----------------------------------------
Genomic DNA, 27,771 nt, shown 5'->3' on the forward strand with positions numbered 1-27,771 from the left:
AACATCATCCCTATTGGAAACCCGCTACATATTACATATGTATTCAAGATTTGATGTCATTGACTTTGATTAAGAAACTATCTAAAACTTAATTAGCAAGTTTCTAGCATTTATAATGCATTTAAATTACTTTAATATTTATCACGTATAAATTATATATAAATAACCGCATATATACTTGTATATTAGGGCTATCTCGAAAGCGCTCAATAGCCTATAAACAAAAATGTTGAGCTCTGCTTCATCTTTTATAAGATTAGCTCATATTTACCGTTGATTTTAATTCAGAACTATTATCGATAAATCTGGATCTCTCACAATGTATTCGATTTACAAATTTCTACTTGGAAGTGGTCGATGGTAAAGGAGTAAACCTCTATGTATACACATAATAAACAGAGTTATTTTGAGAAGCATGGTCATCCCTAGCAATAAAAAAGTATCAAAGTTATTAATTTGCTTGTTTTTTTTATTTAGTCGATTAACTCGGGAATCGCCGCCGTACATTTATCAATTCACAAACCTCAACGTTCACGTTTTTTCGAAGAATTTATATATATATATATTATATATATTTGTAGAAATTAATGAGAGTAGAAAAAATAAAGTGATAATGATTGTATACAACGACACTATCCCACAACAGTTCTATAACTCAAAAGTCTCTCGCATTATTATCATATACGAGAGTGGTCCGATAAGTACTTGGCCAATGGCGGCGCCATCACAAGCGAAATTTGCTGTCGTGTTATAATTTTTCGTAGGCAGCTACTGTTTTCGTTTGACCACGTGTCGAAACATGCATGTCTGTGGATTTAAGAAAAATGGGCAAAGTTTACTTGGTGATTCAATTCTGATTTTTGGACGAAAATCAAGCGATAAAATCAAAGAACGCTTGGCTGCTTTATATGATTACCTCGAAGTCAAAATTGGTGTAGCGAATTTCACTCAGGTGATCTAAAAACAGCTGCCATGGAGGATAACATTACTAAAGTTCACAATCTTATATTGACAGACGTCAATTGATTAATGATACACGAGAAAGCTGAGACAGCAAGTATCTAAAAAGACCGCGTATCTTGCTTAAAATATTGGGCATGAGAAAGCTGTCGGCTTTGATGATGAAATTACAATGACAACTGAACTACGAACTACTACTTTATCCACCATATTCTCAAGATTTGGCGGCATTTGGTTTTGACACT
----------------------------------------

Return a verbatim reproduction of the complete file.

Genomic DNA, 27,771 nt, shown 5'->3' on the forward strand with positions numbered 1-27,771 from the left:
AACATCATCCCTATTGGAAACCCGCTACATATTACATATGTATTCAAGATTTGATGTCATTGACTTTGATTAAGAAACTATCTAAAACTTAATTAGCAAGTTTCTAGCATTTATAATGCATTTAAATTACTTTAATATTTATCACGTATAAATTATATATAAATAACCGCATATATACTTGTATATTAGGGCTATCTCGAAAGCGCTCAATAGCCTATAAACAAAAATGTTGAGCTCTGCTTCATCTTTTATAAGATTAGCTCATATTTACCGTTGATTTTAATTCAGAACTATTATCGATAAATCTGGATCTCTCACAATGTATTCGATTTACAAATTTCTACTTGGAAGTGGTCGATGGTAAAGGAGTAAACCTCTATGTATACACATAATAAACAGAGTTATTTTGAGAAGCATGGTCATCCCTAGCAATAAAAAAGTATCAAAGTTATTAATTTGCTTGTTTTTTTTATTTAGTCGATTAACTCGGGAATCGCCGCCGTACATTTATCAATTCACAAACCTCAACGTTCACGTTTTTTCGAAGAATTTATATATATATATATTATATATATTTGTAGAAATTAATGAGAGTAGAAAAAATAAAGTGATAATGATTGTATACAACGACACTATCCCACAACAGTTCTATAACTCAAAAGTCTCTCGCATTATTATCATATACGAGAGTGGTCCGATAAGTACTTGGCCAATGGCGGCGCCATCACAAGCGAAATTTGCTGTCGTGTTATAATTTTTCGTAGGCAGCTACTGTTTTCGTTTGACCACGTGTCGAAACATGCATGTCTGTGGATTTAAGAAAAATGGGCAAAGTTTACTTGGTGATTCAATTCTGATTTTTGGACGAAAATCAAGCGATAAAATCAAAGAACGCTTGGCTGCTTTATATGATTACCTCGAAGTCAAAATTGGTGTAGCGAATTTCACTCAGGTGATCTAAAAACAGCTGCCATGGAGGATAACATTACTAAAGTTCACAATCTTATATTGACAGACGTCAATTGATTAATGATACACGAGAAAGCTGAGACAGCAAGTATCTAAAAAGACCGCGTATCTTGCTTAAAATATTGGGCATGAGAAAGCTGTCGGCTTTGATGATGAAATTACAATGACAACTGAACTACGAACTACTACTTTATCCACCATATTCTCAAGATTTGGCGGCATTTGGTTTTGACACT